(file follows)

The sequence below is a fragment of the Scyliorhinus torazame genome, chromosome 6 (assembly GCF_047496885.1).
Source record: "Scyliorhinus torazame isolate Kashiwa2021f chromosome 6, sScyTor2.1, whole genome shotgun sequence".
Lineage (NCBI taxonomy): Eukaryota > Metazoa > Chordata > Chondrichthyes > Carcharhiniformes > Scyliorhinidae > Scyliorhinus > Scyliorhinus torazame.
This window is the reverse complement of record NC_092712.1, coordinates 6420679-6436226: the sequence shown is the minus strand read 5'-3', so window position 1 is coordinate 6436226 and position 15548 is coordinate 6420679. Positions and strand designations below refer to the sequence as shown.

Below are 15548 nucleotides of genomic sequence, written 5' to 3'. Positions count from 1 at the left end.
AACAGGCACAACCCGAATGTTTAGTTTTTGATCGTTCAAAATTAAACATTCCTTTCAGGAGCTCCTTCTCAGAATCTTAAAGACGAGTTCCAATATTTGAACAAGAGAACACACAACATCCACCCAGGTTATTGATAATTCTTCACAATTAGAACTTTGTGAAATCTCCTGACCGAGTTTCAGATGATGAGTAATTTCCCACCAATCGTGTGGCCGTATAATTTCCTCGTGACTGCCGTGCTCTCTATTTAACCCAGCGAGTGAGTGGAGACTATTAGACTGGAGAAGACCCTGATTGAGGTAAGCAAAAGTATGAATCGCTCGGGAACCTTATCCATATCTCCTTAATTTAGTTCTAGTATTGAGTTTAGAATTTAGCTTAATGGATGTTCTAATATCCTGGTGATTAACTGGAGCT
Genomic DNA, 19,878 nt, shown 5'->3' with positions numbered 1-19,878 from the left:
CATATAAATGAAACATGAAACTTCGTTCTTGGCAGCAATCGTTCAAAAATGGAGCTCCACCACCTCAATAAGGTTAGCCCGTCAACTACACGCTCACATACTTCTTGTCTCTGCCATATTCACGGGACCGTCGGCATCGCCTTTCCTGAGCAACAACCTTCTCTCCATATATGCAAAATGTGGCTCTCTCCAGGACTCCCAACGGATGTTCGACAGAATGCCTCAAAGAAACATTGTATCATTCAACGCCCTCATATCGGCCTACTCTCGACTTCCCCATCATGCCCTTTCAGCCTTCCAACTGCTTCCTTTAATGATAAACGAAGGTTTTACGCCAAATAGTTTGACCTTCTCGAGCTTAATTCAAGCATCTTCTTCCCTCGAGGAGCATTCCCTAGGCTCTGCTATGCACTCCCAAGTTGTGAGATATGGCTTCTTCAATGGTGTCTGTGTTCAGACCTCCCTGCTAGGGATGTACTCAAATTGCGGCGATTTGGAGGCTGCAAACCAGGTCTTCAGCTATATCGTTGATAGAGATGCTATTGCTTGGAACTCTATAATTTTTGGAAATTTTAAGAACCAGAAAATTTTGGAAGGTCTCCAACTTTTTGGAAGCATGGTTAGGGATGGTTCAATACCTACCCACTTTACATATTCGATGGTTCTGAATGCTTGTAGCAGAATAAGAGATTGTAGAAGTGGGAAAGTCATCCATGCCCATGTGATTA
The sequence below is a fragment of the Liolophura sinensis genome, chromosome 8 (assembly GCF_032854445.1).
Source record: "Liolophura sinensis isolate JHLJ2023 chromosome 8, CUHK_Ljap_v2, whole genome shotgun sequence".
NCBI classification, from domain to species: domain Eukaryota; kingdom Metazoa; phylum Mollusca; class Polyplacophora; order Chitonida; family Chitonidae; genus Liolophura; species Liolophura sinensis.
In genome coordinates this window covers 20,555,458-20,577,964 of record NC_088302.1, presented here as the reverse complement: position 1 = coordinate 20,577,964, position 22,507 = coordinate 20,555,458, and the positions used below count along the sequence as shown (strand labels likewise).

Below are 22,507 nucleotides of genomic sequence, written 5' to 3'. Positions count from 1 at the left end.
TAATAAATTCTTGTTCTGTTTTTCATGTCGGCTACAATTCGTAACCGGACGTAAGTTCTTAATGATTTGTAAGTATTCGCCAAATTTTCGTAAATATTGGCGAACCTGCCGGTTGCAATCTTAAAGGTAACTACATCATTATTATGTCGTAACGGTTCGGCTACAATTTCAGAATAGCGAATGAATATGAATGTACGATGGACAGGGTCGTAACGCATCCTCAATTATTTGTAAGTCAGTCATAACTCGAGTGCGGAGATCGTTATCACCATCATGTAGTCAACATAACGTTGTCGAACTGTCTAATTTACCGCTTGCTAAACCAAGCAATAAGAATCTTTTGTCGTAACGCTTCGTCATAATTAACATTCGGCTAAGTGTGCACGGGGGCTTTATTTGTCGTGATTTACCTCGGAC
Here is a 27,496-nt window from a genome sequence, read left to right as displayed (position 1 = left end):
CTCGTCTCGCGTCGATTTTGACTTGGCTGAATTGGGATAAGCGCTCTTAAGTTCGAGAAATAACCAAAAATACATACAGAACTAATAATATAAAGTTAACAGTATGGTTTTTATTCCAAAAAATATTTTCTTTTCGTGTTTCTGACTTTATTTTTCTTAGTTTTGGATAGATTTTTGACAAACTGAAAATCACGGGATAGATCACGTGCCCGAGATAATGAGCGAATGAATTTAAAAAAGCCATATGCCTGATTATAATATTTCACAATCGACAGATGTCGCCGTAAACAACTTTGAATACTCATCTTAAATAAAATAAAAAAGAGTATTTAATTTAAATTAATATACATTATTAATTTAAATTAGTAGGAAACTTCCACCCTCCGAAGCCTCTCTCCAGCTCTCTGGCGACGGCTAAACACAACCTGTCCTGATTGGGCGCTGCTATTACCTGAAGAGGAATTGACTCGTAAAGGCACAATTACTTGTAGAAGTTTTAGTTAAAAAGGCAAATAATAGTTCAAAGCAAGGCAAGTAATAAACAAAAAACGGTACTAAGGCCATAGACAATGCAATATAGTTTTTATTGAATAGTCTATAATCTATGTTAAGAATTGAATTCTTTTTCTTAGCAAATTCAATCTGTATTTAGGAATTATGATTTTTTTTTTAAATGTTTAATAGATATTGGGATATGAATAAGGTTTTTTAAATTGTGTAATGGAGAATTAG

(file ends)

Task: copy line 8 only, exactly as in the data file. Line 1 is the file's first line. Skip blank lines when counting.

CATATAAATGAAACATGAAACTTCGTTCTTGGCAGCAATCGTTCAAAAATGGAGCTCCACCACCTCAATAAGGTTAGCCCGTCAACTACACGCTCACATACTTCTTGTCTCTGCCATATTCACGGGACCGTCGGCATCGCCTTTCCTGAGCAACAACCTTCTCTCCATATATGCAAAATGTGGCTCTCTCCAGGACTCCCAACGGATGTTCGACAGAATGCCTCAAAGAAACATTGTATCATTCAACGCCCTCATATCGGCCTACTCTCGACTTCCCCATCATGCCCTTTCAGCCTTCCAACTGCTTCCTTTAATGATAAACGAAGGTTTTACGCCAAATAGTTTGACCTTCTCGAGCTTAATTCAAGCATCTTCTTCCCTCGAGGAGCATTCCCTAGGCTCTGCTATGCACTCCCAAGTTGTGAGATATGGCTTCTTCAATGGTGTCTGTGTTCAGACCTCCCTGCTAGGGATGTACTCAAATTGCGGCGATTTGGAGGCTGCAAACCAGGTCTTCAGCTATATCGTTGATAGAGATGCTATTGCTTGGAACTCTATAATTTTTGGAAATTTTAAGAACCAGAAAATTTTGGAAGGTCTCCAACTTTTTGGAAGCATGGTTAGGGATGGTTCAATACCTACCCACTTTACATATTCGATGGTTCTGAATGCTTGTAGCAGAATAAGAGATTGTAGAAGTGGGAAAGTCATCCATGCCCATGTGATTA